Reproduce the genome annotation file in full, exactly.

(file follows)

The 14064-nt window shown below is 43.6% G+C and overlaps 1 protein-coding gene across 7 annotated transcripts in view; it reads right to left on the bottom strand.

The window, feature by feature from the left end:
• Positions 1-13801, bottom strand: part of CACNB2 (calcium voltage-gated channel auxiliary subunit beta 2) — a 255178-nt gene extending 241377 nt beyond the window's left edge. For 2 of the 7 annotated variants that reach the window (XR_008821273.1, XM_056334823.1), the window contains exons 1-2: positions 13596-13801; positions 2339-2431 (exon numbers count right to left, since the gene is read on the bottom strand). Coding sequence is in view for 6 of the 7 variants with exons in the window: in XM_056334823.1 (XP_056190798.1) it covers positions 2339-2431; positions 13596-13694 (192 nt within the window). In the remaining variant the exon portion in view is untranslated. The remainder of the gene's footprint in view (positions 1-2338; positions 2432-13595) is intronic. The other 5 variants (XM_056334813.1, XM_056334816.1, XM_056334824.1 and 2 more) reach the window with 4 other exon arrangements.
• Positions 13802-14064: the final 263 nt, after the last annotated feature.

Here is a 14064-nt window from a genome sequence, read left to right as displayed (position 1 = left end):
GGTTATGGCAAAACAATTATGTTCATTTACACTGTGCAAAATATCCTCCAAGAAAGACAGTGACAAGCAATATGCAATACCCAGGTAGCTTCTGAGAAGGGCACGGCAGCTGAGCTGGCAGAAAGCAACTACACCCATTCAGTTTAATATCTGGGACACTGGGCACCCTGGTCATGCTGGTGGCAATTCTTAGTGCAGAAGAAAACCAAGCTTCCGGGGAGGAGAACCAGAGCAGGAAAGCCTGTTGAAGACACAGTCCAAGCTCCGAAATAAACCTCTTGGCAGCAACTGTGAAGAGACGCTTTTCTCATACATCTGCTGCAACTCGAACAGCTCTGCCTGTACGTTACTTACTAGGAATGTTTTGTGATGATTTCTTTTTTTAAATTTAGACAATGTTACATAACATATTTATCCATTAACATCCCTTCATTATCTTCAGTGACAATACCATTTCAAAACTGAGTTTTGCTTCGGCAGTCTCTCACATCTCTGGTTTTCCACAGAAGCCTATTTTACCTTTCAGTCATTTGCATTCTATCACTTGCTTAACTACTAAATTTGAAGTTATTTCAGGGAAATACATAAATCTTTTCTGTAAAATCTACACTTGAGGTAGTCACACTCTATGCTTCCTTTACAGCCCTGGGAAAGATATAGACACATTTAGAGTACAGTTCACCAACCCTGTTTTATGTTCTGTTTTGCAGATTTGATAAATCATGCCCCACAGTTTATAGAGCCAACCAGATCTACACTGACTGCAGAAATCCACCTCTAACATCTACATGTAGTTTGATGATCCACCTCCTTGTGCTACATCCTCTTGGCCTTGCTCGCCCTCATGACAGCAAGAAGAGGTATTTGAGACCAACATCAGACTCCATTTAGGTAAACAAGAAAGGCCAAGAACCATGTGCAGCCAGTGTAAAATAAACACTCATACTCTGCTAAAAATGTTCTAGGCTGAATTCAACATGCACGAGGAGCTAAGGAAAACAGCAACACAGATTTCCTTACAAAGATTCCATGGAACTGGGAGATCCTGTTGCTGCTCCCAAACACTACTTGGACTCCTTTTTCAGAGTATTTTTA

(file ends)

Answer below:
The 14064-nt window shown below is 43.6% G+C and overlaps 1 protein-coding gene across 7 annotated transcripts in view; it reads right to left on the bottom strand.

The window, feature by feature from the left end:
• Positions 1-13801, bottom strand: part of CACNB2 (calcium voltage-gated channel auxiliary subunit beta 2) — a 255178-nt gene extending 241377 nt beyond the window's left edge. For 2 of the 7 annotated variants that reach the window (XR_008821273.1, XM_056334823.1), the window contains exons 1-2: positions 13596-13801; positions 2339-2431 (exon numbers count right to left, since the gene is read on the bottom strand). Coding sequence is in view for 6 of the 7 variants with exons in the window: in XM_056334823.1 (XP_056190798.1) it covers positions 2339-2431; positions 13596-13694 (192 nt within the window). In the remaining variant the exon portion in view is untranslated. The remainder of the gene's footprint in view (positions 1-2338; positions 2432-13595) is intronic. The other 5 variants (XM_056334813.1, XM_056334816.1, XM_056334824.1 and 2 more) reach the window with 4 other exon arrangements.
• Positions 13802-14064: the final 263 nt, after the last annotated feature.

Here is a 14064-nt window from a genome sequence, read left to right as displayed (position 1 = left end):
GGTTATGGCAAAACAATTATGTTCATTTACACTGTGCAAAATATCCTCCAAGAAAGACAGTGACAAGCAATATGCAATACCCAGGTAGCTTCTGAGAAGGGCACGGCAGCTGAGCTGGCAGAAAGCAACTACACCCATTCAGTTTAATATCTGGGACACTGGGCACCCTGGTCATGCTGGTGGCAATTCTTAGTGCAGAAGAAAACCAAGCTTCCGGGGAGGAGAACCAGAGCAGGAAAGCCTGTTGAAGACACAGTCCAAGCTCCGAAATAAACCTCTTGGCAGCAACTGTGAAGAGACGCTTTTCTCATACATCTGCTGCAACTCGAACAGCTCTGCCTGTACGTTACTTACTAGGAATGTTTTGTGATGATTTCTTTTTTTAAATTTAGACAATGTTACATAACATATTTATCCATTAACATCCCTTCATTATCTTCAGTGACAATACCATTTCAAAACTGAGTTTTGCTTCGGCAGTCTCTCACATCTCTGGTTTTCCACAGAAGCCTATTTTACCTTTCAGTCATTTGCATTCTATCACTTGCTTAACTACTAAATTTGAAGTTATTTCAGGGAAATACATAAATCTTTTCTGTAAAATCTACACTTGAGGTAGTCACACTCTATGCTTCCTTTACAGCCCTGGGAAAGATATAGACACATTTAGAGTACAGTTCACCAACCCTGTTTTATGTTCTGTTTTGCAGATTTGATAAATCATGCCCCACAGTTTATAGAGCCAACCAGATCTACACTGACTGCAGAAATCCACCTCTAACATCTACATGTAGTTTGATGATCCACCTCCTTGTGCTACATCCTCTTGGCCTTGCTCGCCCTCATGACAGCAAGAAGAGGTATTTGAGACCAACATCAGACTCCATTTAGGTAAACAAGAAAGGCCAAGAACCATGTGCAGCCAGTGTAAAATAAACACTCATACTCTGCTAAAAATGTTCTAGGCTGAATTCAACATGCACGAGGAGCTAAGGAAAACAGCAACACAGATTTCCTTACAAAGATTCCATGGAACTGGGAGATCCTGTTGCTGCTCCCAAACACTACTTGGACTCCTTTTTCAGAGTATTTTTA